Michael Slager pleads guilty in a Charleston federal courthouse May 2, 2017. - ROBERT MANISCALCO
  • Robert Maniscalco
  • Michael Slager pleads guilty in a Charleston federal courthouse May 2, 2017.
Michael Slager, the former North Charleston police officer caught on video shooting Walter Scott as he fled a 2015 traffic stop is scheduled for a sentencing hearing Dec. 4, according to court documents.

U.S. District Court Judge David Norton will hear from prosecutors and defense attorneys in the case that has drawn out since Slager stopped Scott for a broken brake light on April 4, 2015.
In early May of this year, Slager pled guilty to a federal charge of violating Scott’s civil rights as part of a plea bargain, allowing him to avoid a re-trial on state murder charges. The maximum penalty for the civil rights violation is life in prison, but experts told the Post and Courier that Slager will likely face just five to 20 years.
“Today, in working with the [Justice] Department, we found justice in a resolution that vindicates the state’s interests by holding former police officer Michael Slager accountable for shooting Mr. Scott (in the back) when Slager knew it was wrong and illegal, as well as justice in a resolution that recognizes the egregious violation of Mr. Scott’s civil rights,” said lead prosecutor and Ninth Circuit Solicitor Scarlett Wilson in a statement in May.

“He certainly was not looking for trouble that day, with the idea to hurt somebody,” Slager defense attorney Andy Savage told The Post and Courier. “If what happened before the shooting never happened, this could have easily been prevented, and we intend to re-emphasize that at sentencing. About two minutes of the whole incident probably hasn’t been fully developed in the public’s mind.”

The original 2016 state trial ended in a hung jury.

Bystander Feidin Santana filmed the shooting on his cellphone. The video made rounds as one in a series of high-profile incidents of police brutality and excessive force against minorities.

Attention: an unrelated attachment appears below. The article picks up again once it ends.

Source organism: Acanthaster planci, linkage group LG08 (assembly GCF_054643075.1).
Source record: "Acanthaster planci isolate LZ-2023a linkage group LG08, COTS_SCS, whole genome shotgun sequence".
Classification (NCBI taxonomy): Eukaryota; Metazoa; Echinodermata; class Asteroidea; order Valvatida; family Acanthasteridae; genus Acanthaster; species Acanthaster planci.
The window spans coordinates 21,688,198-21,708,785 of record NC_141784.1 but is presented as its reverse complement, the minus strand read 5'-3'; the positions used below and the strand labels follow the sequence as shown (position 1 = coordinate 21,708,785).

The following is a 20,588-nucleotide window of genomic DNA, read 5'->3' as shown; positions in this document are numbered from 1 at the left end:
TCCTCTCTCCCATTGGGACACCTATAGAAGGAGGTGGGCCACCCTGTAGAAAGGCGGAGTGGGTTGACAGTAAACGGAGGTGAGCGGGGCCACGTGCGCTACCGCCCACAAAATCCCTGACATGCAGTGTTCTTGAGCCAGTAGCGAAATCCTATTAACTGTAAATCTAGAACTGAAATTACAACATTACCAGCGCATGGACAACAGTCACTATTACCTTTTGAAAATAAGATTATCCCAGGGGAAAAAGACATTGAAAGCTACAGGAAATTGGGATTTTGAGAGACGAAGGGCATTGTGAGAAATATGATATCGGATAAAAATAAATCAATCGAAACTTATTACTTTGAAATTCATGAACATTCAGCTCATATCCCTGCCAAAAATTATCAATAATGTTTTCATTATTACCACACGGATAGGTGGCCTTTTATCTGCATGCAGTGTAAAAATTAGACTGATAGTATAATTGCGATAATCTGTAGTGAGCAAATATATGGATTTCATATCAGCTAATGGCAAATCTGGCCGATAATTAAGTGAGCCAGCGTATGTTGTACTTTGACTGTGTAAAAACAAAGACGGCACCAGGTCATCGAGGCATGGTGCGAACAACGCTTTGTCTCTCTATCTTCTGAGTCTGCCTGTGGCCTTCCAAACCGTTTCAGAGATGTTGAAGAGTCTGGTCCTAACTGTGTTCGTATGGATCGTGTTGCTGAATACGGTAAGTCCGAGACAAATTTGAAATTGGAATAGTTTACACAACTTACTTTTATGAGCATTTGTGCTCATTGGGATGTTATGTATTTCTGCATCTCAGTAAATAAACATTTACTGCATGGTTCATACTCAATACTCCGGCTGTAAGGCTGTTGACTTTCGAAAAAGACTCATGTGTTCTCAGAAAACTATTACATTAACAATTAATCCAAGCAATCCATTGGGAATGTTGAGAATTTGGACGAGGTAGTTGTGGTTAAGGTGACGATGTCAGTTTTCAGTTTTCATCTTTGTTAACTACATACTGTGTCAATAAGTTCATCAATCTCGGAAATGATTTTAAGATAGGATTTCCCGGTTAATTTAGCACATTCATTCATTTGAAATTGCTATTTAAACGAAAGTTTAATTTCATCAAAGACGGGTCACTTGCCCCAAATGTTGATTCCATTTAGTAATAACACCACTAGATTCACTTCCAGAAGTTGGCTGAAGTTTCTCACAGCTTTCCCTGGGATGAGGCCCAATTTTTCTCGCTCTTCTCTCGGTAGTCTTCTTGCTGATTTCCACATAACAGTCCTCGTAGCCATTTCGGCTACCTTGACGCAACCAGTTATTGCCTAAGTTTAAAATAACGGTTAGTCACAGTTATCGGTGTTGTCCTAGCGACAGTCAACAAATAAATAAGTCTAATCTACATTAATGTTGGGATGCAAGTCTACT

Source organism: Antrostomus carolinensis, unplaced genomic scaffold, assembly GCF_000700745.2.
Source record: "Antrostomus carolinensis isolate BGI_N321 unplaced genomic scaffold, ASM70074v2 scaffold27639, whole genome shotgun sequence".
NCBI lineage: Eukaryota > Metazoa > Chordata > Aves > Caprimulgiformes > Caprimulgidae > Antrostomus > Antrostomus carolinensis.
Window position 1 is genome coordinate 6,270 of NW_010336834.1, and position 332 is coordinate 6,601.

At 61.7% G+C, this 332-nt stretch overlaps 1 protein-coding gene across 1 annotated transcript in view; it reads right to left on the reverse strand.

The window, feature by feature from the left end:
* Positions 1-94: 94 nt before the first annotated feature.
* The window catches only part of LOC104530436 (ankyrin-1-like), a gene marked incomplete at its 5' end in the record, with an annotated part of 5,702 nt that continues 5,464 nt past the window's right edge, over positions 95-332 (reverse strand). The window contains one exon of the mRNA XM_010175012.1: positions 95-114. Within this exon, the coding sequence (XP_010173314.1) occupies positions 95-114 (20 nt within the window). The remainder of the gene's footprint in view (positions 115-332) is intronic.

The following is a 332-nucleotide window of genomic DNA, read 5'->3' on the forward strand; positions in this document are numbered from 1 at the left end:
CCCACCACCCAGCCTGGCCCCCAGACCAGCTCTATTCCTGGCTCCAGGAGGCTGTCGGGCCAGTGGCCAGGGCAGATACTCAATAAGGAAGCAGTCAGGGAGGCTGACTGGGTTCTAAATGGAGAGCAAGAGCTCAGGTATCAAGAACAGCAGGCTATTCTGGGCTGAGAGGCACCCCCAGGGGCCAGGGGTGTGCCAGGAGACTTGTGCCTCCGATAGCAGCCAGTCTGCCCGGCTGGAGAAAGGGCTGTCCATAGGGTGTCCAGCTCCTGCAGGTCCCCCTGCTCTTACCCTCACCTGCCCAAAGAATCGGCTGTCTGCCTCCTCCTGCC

Since Scott’s death, community groups including the Charleston Area Justice Ministry have worked to force change within police departments in Charleston and North Charleston, pushing for new policies that encourage more equity in local policing.

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Thursday, November 16, 2017

International African American Museum announces $500,000 pledge from Gilder Foundation

Fundraising goal post remains at $9 million

Posted by Adam Manno on Thu, Nov 16, 2017 at 2:33 PM

Designs for the International African American Museum at Gadsden's Wharf - PROVIDED
  • Provided
  • Designs for the International African American Museum at Gadsden's Wharf
The International African American Museum announced a half-a-million dollar donation from the New York-based Gilder Foundation Thursday morning.

The museum's $25 million private fundraising goal is still just $9 million short given that remaining totals are announced before established donor names, according to IAAM spokesperson Alexa Asendorf.

The Gilder Foundation was established in 1965 by Richard Gilder and his wife Lois Chiles, according to Inside Philanthropy. The foundation focuses on education and historic preservation.